After prison, women face different reentry barriers than men do, primarily be- cause women have much greater responsibilities (as caregivers, parents and relationship supporters to family, intimates and their communities and social net- works) than men do.
When women go to prison and jail, the roles they have served become lost to the people who relied on them. Compounding this problem is the reality that women do not receive the same types of support they give others while they are incarcerated and most in need of continuity and help.
Aminah Elster, a current Elder Freeman Policy Fellow at Legal Services for Prisoners with Children (LSPC) and a returning woman almost two years ago, explains, “I can vividly remember visit- ing my ex-husband in prison and the long lines of women who were always there to vis- it men who were incarcerated and show them love and sup- port, but when I was imprisoned for almost two decades, the few visits I received came from women family, friends and outside organizational supporters. The reality is that most currently and formerly incarcerated women do not experience an equal level of commitment, support and consideration as our male counterparts.”
Most current penal polices neither respect nor promote the continuance of family and interpersonal bonds while women are incarcerated. As a result, women experience a lot more shame, blame and loss of prior identities due to the numerous roles they once played in the lives of those around them being disrupted by incarceration.
All of these combined factors create greater hurdles to reintegration and the reestablishment of a woman’s place in the community when she returns home. Most often, women cannot easily resume their previous roles and struggle to receive adequate enough support to create new identities in the community as returning citizens.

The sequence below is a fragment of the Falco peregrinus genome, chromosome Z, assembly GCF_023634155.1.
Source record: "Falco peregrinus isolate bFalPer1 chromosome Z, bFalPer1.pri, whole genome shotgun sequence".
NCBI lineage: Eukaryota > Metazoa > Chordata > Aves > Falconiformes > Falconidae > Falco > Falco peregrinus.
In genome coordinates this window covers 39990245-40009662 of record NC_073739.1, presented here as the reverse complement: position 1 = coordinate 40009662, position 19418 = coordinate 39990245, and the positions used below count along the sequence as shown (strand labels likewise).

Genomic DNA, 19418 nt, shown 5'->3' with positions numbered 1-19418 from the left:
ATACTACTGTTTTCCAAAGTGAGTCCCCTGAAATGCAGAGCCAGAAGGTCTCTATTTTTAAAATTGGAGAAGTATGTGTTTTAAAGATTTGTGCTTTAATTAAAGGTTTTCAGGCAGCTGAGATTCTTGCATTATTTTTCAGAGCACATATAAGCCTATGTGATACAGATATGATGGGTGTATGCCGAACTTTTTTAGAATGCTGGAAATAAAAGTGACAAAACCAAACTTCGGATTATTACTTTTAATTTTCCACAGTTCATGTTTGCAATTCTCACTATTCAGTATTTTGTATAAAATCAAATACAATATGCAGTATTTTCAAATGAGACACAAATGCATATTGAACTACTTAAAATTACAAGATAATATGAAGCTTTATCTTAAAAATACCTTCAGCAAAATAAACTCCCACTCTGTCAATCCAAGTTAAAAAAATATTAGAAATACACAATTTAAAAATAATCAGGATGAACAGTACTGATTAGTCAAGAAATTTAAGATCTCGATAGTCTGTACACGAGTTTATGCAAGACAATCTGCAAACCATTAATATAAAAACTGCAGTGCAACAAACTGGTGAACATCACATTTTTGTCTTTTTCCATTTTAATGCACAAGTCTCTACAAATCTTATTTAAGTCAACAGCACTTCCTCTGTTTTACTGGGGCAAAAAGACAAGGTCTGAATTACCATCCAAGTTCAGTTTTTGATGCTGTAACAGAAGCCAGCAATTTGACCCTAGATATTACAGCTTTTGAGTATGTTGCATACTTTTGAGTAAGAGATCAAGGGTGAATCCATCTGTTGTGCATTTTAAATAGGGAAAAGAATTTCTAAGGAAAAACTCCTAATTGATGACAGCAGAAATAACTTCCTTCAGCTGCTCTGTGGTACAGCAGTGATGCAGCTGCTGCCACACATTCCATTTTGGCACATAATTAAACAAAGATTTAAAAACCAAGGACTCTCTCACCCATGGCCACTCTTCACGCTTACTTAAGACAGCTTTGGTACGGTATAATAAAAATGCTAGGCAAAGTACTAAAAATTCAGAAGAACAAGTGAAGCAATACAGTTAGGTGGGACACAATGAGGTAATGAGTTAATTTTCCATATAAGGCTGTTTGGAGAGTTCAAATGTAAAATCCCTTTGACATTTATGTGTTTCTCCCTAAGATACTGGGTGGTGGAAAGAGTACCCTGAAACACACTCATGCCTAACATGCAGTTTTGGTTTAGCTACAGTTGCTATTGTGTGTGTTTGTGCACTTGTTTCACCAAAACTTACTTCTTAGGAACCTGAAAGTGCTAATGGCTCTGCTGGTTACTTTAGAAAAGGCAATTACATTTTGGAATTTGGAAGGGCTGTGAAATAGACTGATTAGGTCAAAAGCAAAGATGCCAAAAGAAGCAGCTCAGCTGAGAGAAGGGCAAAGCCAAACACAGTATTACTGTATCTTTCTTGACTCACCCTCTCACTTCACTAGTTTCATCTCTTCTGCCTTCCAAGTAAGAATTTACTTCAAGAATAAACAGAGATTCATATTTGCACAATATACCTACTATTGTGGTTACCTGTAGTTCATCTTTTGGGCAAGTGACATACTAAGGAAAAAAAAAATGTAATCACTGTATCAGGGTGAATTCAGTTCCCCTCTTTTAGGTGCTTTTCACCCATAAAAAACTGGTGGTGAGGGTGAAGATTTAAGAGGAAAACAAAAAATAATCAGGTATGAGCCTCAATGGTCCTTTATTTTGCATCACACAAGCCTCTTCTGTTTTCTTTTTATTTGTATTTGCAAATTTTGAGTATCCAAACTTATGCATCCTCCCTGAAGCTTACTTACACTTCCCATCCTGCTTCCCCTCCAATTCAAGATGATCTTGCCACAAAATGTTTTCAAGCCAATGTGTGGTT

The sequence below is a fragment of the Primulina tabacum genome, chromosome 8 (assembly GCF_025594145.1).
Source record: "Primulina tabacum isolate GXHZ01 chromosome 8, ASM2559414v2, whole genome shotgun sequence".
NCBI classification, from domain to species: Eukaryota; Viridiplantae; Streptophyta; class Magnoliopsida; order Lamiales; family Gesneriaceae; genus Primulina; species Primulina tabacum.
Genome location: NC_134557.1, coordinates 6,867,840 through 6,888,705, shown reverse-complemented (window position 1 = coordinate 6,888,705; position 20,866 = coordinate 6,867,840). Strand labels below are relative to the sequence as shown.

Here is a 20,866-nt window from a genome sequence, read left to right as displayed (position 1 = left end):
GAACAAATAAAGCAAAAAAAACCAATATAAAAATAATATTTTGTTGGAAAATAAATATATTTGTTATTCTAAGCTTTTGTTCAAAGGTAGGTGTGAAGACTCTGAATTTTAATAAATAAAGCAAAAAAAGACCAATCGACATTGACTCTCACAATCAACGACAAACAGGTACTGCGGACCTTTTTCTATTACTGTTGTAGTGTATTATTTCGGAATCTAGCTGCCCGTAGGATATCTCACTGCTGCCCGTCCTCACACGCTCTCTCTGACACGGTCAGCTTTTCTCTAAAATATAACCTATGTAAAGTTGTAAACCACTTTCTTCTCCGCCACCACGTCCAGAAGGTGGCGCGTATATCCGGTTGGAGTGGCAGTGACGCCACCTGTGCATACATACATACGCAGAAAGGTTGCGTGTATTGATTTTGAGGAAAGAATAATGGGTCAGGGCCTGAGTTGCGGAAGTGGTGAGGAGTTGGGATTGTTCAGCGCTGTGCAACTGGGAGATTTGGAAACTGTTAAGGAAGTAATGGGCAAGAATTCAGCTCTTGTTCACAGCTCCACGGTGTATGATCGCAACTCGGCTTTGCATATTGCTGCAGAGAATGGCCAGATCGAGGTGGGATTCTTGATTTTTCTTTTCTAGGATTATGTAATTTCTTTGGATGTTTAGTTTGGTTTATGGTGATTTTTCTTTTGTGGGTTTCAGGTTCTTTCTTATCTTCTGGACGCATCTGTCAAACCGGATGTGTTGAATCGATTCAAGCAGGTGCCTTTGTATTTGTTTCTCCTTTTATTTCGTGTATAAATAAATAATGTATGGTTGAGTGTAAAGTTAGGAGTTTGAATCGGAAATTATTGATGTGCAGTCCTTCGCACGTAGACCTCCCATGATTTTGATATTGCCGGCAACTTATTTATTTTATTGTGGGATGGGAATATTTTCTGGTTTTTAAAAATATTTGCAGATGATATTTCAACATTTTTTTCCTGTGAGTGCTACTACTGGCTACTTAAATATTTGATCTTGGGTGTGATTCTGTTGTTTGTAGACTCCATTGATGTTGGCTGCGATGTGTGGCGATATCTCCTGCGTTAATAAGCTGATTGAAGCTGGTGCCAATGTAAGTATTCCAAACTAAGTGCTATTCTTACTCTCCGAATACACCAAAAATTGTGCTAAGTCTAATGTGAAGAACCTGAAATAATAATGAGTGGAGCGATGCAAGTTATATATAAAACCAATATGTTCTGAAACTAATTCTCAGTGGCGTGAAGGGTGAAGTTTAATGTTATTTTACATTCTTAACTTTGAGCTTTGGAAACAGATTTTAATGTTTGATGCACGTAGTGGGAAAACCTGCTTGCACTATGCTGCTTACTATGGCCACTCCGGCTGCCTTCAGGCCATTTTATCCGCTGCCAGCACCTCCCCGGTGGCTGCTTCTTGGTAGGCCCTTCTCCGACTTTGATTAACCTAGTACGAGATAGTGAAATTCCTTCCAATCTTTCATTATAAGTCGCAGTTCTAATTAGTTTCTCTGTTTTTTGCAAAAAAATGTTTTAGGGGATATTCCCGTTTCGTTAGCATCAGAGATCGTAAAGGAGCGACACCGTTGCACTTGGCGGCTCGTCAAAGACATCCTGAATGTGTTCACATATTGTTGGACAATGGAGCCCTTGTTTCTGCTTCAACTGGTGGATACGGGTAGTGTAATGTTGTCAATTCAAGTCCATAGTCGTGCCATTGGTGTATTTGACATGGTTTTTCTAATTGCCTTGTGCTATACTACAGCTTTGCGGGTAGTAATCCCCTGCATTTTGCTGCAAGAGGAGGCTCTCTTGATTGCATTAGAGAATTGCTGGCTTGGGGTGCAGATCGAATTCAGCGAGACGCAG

A study by the U.S. Department of Health and Hu- man Services on women returning home from prison noted that women need to be supported with relational models in reintegration that are sensitive to their racial, ethnic and cultural back- grounds. They also need programs that promote their self-worth and provide role models and mentors to help them navigate their reintegration and reentry.
Organizations like LSPC, which was founded in 1978 to support the continued relationships of incarcerated parents and children, and the California Coalition for Women Prisoners (CCWP), founded in 1995 to address institutional abuse and systemic conditions women face while incarcerated, are work- ing to develop programs and models for reentry services that reflect the unique needs and challenges of returning women.
According to Policy Manager and Event Coordinator Sabina Crocette, “LSPC developed the idea of celebrating and welcoming women home from jail, prison, detention and other forms of incarceration for the holidays each year as a means of acknowledging their importance and value as returning citizens and members of the community, who need to be respected and embraced throughout their journeys back home.”
“A Woman’s Journey Home: Challenges for Fe- male Offenders and Their Children” (2001). U.S. Department of Health and Hu- man Services. The report can be found at: https://aspe.hhs. gov/basic-report/womans- journey-home-challenges- female-offenders-and-their- children.